Paul Nelson attended a recent meeting at Cambridge University, “Evolution Evolving: An International Conference on the Evolving Mechanisms and Theoretical Framework of Evolutionary Biology.” Behind the wordy title, Dr. Nelson found fascinating evidence of unhappiness among evolutionary biologists. On a new ID the Future episode, he talked with host Andrew McDiarmid about what he witnessed. Download the episode or listen to it here.
Nelson offers a comparison from the world of dating. We’ve all seen it: the supposedly content couple where one partner is in fact clearly “looking around,” literally casting his or her gaze around the room seeking other, better prospects. It’s painful to watch, even though of course the dissatisfied girlfriend or boyfriend would deny what’s plainly going on.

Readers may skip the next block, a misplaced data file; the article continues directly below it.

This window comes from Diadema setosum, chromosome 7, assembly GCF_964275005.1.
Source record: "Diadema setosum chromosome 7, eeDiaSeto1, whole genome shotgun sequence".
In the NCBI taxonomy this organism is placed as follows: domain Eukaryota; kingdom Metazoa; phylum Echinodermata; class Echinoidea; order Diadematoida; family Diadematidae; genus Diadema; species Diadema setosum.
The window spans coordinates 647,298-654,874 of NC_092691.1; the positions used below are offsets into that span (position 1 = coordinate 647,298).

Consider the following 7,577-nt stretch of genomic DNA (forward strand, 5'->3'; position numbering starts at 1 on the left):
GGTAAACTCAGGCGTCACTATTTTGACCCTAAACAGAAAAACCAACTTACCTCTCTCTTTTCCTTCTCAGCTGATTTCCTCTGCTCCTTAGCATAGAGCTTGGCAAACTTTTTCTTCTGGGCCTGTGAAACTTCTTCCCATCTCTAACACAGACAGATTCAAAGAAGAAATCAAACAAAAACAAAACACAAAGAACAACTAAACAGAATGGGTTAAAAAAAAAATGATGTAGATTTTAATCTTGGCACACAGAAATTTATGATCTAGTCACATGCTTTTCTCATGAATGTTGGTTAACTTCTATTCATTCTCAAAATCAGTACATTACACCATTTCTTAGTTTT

It’s much the same with the up-and-coming generation of professional evolutionists. They’re seeking what they call an extended evolutionary synthesis, purportedly just a bit of mild correction to classic neo-Darwinism. But the outside observer sees more clearly.
“No one looks for a better theory if they’re happy with the one they have,” says Nelson, a philosopher of biology and Center for Science & Culture Senior Fellow. And in fact at the conference last month he saw previously “forbidden topics” being explored — “non-genetic inheritance,” “environmentally induced phenotypes,” and more — that surprised even this veteran observer of the ongoing ferment in Darwinian circles. Says Paul, “It’s very difficult to know where that’s going to end up.”